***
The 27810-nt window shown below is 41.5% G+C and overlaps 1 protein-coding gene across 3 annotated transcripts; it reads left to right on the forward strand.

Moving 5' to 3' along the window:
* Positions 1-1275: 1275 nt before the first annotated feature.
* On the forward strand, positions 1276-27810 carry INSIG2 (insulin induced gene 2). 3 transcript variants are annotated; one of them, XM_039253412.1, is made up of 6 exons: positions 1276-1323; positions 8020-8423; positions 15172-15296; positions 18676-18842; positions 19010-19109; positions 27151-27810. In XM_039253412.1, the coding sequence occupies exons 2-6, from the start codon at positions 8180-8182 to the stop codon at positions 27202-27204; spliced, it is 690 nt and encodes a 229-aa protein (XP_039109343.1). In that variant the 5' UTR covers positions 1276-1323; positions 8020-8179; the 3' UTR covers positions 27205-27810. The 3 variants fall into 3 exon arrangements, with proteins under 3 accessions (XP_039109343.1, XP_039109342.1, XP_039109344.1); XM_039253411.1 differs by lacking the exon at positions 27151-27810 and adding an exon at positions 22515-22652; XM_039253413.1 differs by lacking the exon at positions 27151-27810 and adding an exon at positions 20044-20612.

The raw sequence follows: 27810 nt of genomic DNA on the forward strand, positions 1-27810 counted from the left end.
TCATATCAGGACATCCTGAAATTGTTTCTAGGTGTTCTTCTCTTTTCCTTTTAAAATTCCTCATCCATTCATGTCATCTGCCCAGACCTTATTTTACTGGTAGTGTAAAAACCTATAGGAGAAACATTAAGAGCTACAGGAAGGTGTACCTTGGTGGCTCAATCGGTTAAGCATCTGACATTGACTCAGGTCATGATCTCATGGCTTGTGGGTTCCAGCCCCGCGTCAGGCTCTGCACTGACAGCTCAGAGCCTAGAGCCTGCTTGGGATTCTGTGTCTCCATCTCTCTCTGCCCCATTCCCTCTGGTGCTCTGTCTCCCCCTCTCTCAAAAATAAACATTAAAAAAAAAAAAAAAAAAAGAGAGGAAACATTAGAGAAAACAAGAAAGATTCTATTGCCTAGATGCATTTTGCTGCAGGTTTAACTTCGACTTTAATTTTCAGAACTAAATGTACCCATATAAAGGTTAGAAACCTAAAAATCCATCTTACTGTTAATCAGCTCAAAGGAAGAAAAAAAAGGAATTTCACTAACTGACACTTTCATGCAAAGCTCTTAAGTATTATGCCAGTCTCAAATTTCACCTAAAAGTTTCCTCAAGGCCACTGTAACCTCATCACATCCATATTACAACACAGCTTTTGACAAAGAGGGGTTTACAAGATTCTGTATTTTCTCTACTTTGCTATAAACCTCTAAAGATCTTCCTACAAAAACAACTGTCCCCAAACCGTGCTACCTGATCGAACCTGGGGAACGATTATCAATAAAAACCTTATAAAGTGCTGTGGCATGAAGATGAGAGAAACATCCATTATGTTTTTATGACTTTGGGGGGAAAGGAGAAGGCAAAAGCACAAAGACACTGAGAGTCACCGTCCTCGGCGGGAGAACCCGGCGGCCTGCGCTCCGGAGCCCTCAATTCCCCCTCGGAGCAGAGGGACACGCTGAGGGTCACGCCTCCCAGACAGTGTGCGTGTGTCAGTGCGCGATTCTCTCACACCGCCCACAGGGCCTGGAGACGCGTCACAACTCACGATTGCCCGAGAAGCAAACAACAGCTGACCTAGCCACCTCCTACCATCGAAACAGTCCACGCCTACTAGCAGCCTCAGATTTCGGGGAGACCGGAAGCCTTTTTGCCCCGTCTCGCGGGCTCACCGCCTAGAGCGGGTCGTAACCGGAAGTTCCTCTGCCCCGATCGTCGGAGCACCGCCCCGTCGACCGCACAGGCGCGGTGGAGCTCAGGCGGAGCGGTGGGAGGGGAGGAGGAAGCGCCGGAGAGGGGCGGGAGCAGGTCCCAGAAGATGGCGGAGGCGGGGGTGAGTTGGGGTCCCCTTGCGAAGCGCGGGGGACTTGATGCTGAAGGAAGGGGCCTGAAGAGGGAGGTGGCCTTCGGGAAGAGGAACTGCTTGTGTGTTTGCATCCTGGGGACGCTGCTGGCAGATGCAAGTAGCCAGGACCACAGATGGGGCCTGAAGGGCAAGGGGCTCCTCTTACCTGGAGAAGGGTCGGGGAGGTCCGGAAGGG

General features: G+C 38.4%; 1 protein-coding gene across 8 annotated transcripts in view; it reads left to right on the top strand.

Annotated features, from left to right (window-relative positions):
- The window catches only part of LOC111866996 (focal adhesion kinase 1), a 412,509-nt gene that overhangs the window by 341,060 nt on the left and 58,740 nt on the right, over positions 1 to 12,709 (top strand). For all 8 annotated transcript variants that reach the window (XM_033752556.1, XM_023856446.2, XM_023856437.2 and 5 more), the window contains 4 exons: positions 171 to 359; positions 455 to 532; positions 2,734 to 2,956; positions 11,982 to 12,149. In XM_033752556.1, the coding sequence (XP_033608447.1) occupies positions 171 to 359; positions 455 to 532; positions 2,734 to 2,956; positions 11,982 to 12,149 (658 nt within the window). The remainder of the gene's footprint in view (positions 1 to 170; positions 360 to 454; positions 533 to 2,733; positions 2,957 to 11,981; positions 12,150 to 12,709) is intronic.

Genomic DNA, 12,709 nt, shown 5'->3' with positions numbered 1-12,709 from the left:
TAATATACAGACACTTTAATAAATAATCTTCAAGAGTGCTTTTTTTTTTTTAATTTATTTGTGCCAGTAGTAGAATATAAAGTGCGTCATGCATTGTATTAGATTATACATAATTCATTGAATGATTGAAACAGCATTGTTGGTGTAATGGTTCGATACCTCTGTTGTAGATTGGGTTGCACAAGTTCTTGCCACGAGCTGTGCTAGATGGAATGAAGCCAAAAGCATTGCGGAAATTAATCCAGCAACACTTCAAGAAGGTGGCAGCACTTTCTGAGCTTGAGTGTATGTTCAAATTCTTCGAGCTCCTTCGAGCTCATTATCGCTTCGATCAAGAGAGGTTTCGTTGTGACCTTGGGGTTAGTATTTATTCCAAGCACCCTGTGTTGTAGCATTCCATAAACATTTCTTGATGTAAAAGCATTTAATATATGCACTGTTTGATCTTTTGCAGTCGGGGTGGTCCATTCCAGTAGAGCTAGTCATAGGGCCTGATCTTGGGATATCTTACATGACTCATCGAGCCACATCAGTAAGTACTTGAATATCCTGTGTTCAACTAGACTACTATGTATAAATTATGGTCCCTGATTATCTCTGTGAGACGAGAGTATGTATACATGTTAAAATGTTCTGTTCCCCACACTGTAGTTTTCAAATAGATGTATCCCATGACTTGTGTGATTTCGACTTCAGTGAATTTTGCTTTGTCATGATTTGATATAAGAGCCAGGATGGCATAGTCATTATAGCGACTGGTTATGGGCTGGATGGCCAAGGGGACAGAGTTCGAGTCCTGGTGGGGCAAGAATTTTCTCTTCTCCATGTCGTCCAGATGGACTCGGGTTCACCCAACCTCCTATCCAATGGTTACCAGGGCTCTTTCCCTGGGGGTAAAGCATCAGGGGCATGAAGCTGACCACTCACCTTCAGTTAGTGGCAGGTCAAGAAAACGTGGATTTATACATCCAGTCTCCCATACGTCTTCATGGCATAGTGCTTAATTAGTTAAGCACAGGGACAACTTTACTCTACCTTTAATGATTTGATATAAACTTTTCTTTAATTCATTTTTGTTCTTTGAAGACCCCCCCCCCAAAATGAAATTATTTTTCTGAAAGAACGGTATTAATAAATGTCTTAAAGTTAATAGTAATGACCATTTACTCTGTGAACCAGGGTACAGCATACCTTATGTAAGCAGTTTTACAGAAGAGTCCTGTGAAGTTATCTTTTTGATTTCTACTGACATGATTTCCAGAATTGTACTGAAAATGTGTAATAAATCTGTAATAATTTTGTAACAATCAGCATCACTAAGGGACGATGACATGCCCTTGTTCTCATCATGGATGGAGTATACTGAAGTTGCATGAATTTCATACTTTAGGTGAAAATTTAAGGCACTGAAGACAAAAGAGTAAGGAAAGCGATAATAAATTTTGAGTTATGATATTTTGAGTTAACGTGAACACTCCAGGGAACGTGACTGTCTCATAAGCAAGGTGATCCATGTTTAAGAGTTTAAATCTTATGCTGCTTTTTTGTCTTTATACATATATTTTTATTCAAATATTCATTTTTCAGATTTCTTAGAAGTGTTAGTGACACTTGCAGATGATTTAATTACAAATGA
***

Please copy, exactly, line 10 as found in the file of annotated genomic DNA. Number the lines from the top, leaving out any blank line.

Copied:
Genomic DNA, 12,709 nt, shown 5'->3' with positions numbered 1-12,709 from the left: